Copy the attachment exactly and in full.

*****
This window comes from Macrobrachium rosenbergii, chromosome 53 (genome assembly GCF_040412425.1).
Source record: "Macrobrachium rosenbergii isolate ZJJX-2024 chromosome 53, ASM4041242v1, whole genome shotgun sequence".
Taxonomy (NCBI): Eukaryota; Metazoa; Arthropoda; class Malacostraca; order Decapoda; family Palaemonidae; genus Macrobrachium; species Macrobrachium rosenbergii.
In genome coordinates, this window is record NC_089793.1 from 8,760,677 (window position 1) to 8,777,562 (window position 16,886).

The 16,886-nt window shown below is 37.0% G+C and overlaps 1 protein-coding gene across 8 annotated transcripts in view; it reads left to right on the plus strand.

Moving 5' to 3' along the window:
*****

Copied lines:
This window comes from Macrobrachium rosenbergii, chromosome 53 (genome assembly GCF_040412425.1).
Source record: "Macrobrachium rosenbergii isolate ZJJX-2024 chromosome 53, ASM4041242v1, whole genome shotgun sequence".
Taxonomy (NCBI): Eukaryota; Metazoa; Arthropoda; class Malacostraca; order Decapoda; family Palaemonidae; genus Macrobrachium; species Macrobrachium rosenbergii.
In genome coordinates, this window is record NC_089793.1 from 8,760,677 (window position 1) to 8,777,562 (window position 16,886).

The 16,886-nt window shown below is 37.0% G+C and overlaps 1 protein-coding gene across 8 annotated transcripts in view; it reads left to right on the plus strand.

Moving 5' to 3' along the window: